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Front Endocrinol (Lausanne). 2011 Dec 6;2:93. doi: 10.3389/fendo.2011.00093. eCollection 2011.

The insulin receptor: a new target for cancer therapy.

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Endocrinology Unit, Department of Clinical and Experimental Medicine, University Magna Graecia of Catanzaro Catanzaro, Italy.


A large body of evidences have shown that both the IGF-I receptor (IGF-IR) and the insulin receptor (IR) play a role in cancer development and progression. In particular, IR overactivation by IGF-II is common in cancer cells, especially in dedifferentiated/stem-like cells. In spite of these findings, until very recently, only IGF-IR but not IR has been considered a target in cancer therapy. Although several preclinical studies have showed a good anti-cancer activity of selective anti-IGF-IR drugs, the results of the clinical first trials have been disappointing. In fact, only a small subset of malignant tumors has shown an objective response to these therapies. Development of resistance to anti-IGF-IR drugs may include upregulation of IR isoform A (IR-A) in cancer cells and its overactivation by increased secretion of autocrine IGF-II. These findings have led to the concept that co-targeting IR together with IGF-IR may increase therapy efficacy and prevent adaptive resistance to selective anti-IGF-IR drugs. IR blockade should be especially considered in tumors with high IR-A:IGF-IR ratio and high levels of autocrine IGF-II. Conversely, insulin sensitizers, which ameliorate insulin resistance associated with metabolic disorders and cancer treatments, may have important implications for cancer prevention and management. Only few drugs co-targeting the IR and IGF-IR are currently available. Ideally, future IR targeting strategies should be able to selectively inhibit the tumor promoting effects of IR without impairing its metabolic effects.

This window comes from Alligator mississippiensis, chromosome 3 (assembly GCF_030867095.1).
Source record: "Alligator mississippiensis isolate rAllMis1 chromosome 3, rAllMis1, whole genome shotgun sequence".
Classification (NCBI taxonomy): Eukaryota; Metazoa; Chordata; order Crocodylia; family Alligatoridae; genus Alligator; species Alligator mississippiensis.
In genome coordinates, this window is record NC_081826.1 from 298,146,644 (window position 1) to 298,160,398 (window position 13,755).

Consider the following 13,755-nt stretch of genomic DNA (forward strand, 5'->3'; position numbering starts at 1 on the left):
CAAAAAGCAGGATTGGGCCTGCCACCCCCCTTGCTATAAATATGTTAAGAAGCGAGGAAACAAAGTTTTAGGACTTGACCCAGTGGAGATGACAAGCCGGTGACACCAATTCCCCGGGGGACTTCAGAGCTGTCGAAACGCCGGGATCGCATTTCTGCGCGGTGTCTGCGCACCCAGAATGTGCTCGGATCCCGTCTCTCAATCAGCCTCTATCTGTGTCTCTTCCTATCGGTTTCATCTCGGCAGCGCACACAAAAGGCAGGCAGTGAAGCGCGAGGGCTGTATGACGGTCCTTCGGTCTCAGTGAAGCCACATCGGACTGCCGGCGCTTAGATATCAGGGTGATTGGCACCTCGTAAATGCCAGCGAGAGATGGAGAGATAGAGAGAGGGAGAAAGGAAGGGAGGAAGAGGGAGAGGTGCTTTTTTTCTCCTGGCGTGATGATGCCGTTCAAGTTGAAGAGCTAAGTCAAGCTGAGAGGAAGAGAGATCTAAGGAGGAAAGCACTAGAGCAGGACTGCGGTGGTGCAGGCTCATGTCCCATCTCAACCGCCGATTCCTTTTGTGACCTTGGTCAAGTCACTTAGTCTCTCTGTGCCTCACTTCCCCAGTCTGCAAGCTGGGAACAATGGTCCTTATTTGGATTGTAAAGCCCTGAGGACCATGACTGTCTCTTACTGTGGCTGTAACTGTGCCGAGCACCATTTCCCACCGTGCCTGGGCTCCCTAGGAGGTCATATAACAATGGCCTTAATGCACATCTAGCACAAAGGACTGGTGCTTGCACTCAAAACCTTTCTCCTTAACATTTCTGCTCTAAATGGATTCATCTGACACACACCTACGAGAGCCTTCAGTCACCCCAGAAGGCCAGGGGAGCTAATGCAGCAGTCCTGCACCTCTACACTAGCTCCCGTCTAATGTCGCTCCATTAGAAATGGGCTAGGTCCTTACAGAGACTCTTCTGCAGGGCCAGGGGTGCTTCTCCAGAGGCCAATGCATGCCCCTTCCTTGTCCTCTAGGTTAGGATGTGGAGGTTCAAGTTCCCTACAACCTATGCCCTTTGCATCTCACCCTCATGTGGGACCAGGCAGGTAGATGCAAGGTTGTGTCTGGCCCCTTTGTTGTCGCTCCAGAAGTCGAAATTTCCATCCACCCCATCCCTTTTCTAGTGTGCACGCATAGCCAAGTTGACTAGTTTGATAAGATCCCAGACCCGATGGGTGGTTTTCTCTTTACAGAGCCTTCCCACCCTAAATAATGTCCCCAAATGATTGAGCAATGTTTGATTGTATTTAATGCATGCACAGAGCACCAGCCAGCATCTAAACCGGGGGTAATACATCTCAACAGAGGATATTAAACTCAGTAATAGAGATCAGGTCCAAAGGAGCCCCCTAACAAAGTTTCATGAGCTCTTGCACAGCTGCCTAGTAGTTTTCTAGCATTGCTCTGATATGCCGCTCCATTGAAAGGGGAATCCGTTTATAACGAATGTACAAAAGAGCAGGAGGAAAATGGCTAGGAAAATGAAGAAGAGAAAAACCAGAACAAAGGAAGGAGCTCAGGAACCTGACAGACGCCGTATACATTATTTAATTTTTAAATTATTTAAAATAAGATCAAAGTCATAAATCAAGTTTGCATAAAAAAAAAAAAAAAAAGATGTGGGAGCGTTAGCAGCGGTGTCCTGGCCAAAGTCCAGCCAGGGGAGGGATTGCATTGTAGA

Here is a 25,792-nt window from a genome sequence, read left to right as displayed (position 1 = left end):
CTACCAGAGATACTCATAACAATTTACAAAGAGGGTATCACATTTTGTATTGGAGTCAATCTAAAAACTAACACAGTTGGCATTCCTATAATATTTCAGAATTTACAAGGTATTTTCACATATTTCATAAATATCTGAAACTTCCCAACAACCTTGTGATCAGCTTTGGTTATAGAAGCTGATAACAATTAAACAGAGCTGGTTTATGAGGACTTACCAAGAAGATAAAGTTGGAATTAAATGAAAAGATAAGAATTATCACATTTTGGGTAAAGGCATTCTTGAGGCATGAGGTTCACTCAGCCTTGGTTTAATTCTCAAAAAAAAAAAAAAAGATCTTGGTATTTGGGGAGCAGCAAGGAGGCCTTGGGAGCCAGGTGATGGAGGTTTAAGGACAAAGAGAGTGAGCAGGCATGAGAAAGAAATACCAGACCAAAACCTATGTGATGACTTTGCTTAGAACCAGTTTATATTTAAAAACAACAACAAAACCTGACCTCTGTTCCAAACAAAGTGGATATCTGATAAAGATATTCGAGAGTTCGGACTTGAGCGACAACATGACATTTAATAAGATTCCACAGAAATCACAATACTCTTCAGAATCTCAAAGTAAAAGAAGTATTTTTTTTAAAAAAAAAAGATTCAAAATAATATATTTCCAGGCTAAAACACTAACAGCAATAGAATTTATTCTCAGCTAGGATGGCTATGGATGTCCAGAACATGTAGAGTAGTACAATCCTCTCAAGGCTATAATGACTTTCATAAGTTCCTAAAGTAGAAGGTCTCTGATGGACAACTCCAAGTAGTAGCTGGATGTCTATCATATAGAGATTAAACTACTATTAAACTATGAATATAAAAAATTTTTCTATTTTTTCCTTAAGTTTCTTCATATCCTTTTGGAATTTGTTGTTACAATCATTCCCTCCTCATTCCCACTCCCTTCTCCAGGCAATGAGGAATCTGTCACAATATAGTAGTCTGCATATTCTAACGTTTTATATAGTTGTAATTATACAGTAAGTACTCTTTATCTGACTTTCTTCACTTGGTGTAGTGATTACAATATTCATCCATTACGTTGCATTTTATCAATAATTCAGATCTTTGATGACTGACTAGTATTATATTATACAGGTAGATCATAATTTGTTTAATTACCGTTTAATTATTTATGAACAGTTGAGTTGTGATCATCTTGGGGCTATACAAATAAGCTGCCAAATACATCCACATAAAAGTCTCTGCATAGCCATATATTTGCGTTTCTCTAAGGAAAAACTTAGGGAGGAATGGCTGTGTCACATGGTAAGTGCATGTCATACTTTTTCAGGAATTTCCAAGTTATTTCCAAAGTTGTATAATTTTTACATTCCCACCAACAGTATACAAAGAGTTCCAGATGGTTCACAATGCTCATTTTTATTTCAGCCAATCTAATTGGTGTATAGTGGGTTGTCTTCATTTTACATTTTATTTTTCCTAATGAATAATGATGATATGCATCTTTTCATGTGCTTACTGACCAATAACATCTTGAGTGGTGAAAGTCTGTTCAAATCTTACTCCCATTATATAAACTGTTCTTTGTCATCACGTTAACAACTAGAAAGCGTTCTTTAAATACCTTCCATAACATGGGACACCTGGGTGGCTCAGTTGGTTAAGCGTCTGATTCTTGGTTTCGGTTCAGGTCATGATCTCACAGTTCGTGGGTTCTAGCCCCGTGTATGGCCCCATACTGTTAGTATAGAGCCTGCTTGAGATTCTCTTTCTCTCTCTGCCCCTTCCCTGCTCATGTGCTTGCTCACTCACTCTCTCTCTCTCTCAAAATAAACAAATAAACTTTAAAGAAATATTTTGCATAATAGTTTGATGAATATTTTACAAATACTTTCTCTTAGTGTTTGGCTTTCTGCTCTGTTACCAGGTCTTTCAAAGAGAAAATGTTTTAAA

IGF-I; IGF-I receptor; IGF-II; IR isoform A; cancer; insulin receptor; insulin resistance; target therapy

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